Rob Wiblin’s 80,000 Hours team has a goal of identifying the skill bottlenecks keeping us from solving the world’s most pressing problems. Yesterday he sent out an important question to the universe via Twitter.
“When a situation is super complicated and the analysis very rushed, is that a time to listen to experts more, or actually a time to listen to them less? Might be more accurate to say, do we need a different kind of expertise?”
Wiblin is of course referring to the only thing that matters at the moment; the Covid-19 epidemic. And his question is towering over all of us right now.
There’s no denying it. We’re not great at pandemic response or preparation in America. And though it’s certainly cathartic to energize political debates as to why, politics won’t make us better. And we need to be.
This is where Wiblin’s point becomes so important. We have mountains of medical experts, public health officials, legislators, and economists working the problem. I’ve been stuck in my house watching them between conference calls and design sessions for work. And something is startlingly clear.
I don’t think we have all the right kinds of experts.
This isn’t a criticism of the people working the issue. It’s a reckoning that modern technology and medicine hasn’t intersected the way other industries have. And so we aren’t very effective at ingesting data at scale, identifying patterns and creating feedback loops. These are the blocking and tackling functions of modern technology enabled capabilities. And we don’t really do much of it in pandemic response. Not relative to how much we do of it in other less important domains. We’re better at suggesting the next porn video than we are telling you how many ICU beds Chicago will need this month.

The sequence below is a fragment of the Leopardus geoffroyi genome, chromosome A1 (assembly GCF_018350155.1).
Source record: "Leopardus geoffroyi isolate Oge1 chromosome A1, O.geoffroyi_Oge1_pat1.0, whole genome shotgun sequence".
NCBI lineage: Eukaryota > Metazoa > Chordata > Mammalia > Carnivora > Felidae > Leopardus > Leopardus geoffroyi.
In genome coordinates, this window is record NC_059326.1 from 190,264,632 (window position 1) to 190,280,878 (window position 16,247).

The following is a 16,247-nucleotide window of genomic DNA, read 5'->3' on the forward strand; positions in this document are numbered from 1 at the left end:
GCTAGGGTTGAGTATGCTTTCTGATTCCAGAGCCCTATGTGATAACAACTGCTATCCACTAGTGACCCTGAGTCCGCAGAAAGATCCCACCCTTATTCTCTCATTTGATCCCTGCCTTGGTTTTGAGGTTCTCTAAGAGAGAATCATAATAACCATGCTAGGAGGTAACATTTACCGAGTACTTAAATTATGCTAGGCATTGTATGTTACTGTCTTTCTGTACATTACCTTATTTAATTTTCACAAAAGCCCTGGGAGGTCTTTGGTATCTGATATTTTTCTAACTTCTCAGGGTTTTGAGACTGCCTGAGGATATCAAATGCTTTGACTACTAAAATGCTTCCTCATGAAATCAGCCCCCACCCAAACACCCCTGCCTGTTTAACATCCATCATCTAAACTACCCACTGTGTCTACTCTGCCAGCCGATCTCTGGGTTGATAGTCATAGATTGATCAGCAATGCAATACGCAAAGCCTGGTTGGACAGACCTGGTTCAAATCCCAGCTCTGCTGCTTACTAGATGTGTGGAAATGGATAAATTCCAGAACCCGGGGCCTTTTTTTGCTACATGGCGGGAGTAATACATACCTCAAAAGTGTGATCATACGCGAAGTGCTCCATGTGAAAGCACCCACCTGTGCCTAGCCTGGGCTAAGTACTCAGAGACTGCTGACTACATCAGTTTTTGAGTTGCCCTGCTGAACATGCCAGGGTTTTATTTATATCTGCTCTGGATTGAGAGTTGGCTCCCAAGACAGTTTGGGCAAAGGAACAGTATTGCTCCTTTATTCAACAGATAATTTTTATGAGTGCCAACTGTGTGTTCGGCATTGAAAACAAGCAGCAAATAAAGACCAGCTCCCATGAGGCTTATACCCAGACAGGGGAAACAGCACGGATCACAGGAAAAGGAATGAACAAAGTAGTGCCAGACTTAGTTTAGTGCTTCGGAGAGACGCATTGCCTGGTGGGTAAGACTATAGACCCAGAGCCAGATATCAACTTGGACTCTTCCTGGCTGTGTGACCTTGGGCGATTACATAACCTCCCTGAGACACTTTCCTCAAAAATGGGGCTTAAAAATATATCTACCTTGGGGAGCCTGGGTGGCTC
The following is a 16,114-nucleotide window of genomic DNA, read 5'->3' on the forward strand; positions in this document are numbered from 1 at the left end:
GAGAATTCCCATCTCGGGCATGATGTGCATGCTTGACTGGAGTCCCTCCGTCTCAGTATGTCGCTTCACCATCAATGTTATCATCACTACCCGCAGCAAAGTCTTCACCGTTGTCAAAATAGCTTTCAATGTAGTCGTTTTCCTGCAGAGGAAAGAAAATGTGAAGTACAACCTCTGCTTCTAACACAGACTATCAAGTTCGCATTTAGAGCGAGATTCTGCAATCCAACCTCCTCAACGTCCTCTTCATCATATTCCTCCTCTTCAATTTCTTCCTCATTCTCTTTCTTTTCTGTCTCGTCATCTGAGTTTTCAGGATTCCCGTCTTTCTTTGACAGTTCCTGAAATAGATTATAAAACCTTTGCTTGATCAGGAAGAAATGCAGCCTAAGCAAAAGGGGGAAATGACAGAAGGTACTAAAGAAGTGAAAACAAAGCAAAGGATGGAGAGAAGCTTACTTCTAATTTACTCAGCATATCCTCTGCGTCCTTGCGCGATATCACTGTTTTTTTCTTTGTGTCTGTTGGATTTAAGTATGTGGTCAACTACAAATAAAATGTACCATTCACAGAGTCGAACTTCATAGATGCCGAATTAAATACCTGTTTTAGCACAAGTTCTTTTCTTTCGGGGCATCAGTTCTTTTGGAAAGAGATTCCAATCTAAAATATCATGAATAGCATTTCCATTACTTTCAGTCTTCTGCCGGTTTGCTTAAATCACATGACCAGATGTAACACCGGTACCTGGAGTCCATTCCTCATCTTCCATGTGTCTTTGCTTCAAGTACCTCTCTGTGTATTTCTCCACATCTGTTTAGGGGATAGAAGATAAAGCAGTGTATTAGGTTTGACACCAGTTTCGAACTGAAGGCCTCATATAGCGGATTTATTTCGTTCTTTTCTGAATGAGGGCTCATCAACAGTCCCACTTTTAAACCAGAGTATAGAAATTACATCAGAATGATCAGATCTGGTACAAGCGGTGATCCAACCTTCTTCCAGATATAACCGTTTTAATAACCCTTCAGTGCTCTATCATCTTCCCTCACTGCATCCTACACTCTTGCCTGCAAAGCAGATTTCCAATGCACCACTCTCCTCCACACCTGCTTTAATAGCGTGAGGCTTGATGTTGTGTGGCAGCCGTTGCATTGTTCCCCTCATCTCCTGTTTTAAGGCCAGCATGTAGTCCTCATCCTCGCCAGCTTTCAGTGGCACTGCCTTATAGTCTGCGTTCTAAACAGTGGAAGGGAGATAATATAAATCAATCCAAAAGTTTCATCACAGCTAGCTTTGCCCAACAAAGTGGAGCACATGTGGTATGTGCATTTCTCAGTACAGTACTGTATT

That feels like a problem to solve.
As tempting as it is to just say we need SiliconValley to weigh in here and fix it, I’m not sure we want that either though. Along that path we’re just as likely to get an opt in mobile app that allows us to turn our medical information over to a corporate enterprise that no one will trust as we are a more robust capability.
Apple and Google did that yesterday by the way. It’s a start. But it’s not exactly what we need. We need more.
Long before the terms machine learning, artificial intelligence and big data were broadly used as advertising buzzwords, I was in Iraq leading an all source intelligence team with much more archaic tools. While we were there, we piloted a new technology from a group no one had heard of. It was a new “intel” software. In actuality it was a pretty basic data aggregation and distribution suite.
At the time, we didn’t have any systemic content management system for our intelligence reports. We had no enterprise search function. We weren’t using anything at all that resembled the metadata or tagging that common applications like WordPress or even Facebook and Twitter use today. Shockingly, there was no curated single source of truth for the data.
The intelligence analyst next to you could be chasing the same target you were and you wouldn’t know it until the evening in person intel brief.
As crazy as it sounds to us now, at the time, we were actually pretty successful at our core job. Like the experts fighting the pandemic, the processes we’d built up over what was already a “long” war had been optimized. We had deep subject matter experts in areas in which we operated. We knew what we were doing. We just didn’t know what we weren’t doing. And how much better we could get by doing it. So when I briefed the brass on the technology suite we piloted and suggested we were in the technological stone age and needed something like it, I was brushed off.